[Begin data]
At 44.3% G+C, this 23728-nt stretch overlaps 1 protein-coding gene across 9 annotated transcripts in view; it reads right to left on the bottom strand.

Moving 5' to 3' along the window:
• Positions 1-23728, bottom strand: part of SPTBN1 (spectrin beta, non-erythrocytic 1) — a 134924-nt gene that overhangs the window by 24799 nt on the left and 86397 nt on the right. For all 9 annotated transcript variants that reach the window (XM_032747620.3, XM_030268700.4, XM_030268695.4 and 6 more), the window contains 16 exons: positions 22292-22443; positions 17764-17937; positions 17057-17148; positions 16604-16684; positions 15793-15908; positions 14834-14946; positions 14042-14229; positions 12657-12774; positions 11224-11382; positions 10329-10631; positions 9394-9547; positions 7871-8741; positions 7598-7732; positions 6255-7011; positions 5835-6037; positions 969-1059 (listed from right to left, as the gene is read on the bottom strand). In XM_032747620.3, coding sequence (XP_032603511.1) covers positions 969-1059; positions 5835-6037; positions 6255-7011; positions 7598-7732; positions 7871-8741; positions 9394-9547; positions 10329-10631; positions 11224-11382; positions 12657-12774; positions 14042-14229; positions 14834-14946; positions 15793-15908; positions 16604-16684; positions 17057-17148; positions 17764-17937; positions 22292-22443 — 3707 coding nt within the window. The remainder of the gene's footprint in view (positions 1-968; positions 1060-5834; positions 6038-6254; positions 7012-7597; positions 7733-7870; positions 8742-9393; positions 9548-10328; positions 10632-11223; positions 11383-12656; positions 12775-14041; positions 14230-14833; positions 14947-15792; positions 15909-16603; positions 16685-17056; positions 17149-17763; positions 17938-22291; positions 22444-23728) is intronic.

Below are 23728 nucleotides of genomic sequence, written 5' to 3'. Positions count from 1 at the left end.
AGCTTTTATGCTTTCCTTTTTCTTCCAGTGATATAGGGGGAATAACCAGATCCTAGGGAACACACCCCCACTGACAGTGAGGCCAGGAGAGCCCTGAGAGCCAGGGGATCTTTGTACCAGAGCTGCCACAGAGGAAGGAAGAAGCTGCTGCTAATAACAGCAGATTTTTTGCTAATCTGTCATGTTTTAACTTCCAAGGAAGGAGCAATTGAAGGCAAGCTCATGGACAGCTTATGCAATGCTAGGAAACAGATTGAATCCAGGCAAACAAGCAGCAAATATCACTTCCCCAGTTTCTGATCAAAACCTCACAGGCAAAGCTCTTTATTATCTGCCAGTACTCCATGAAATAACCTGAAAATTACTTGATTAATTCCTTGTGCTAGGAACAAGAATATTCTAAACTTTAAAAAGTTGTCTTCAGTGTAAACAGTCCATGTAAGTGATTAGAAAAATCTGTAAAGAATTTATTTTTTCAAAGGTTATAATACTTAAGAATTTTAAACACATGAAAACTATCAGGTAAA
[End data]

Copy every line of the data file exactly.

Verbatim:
At 44.3% G+C, this 23728-nt stretch overlaps 1 protein-coding gene across 9 annotated transcripts in view; it reads right to left on the bottom strand.

Moving 5' to 3' along the window:
• Positions 1-23728, bottom strand: part of SPTBN1 (spectrin beta, non-erythrocytic 1) — a 134924-nt gene that overhangs the window by 24799 nt on the left and 86397 nt on the right. For all 9 annotated transcript variants that reach the window (XM_032747620.3, XM_030268700.4, XM_030268695.4 and 6 more), the window contains 16 exons: positions 22292-22443; positions 17764-17937; positions 17057-17148; positions 16604-16684; positions 15793-15908; positions 14834-14946; positions 14042-14229; positions 12657-12774; positions 11224-11382; positions 10329-10631; positions 9394-9547; positions 7871-8741; positions 7598-7732; positions 6255-7011; positions 5835-6037; positions 969-1059 (listed from right to left, as the gene is read on the bottom strand). In XM_032747620.3, coding sequence (XP_032603511.1) covers positions 969-1059; positions 5835-6037; positions 6255-7011; positions 7598-7732; positions 7871-8741; positions 9394-9547; positions 10329-10631; positions 11224-11382; positions 12657-12774; positions 14042-14229; positions 14834-14946; positions 15793-15908; positions 16604-16684; positions 17057-17148; positions 17764-17937; positions 22292-22443 — 3707 coding nt within the window. The remainder of the gene's footprint in view (positions 1-968; positions 1060-5834; positions 6038-6254; positions 7012-7597; positions 7733-7870; positions 8742-9393; positions 9548-10328; positions 10632-11223; positions 11383-12656; positions 12775-14041; positions 14230-14833; positions 14947-15792; positions 15909-16603; positions 16685-17056; positions 17149-17763; positions 17938-22291; positions 22444-23728) is intronic.

Below are 23728 nucleotides of genomic sequence, written 5' to 3'. Positions count from 1 at the left end.
AGCTTTTATGCTTTCCTTTTTCTTCCAGTGATATAGGGGGAATAACCAGATCCTAGGGAACACACCCCCACTGACAGTGAGGCCAGGAGAGCCCTGAGAGCCAGGGGATCTTTGTACCAGAGCTGCCACAGAGGAAGGAAGAAGCTGCTGCTAATAACAGCAGATTTTTTGCTAATCTGTCATGTTTTAACTTCCAAGGAAGGAGCAATTGAAGGCAAGCTCATGGACAGCTTATGCAATGCTAGGAAACAGATTGAATCCAGGCAAACAAGCAGCAAATATCACTTCCCCAGTTTCTGATCAAAACCTCACAGGCAAAGCTCTTTATTATCTGCCAGTACTCCATGAAATAACCTGAAAATTACTTGATTAATTCCTTGTGCTAGGAACAAGAATATTCTAAACTTTAAAAAGTTGTCTTCAGTGTAAACAGTCCATGTAAGTGATTAGAAAAATCTGTAAAGAATTTATTTTTTCAAAGGTTATAATACTTAAGAATTTTAAACACATGAAAACTATCAGGTAAA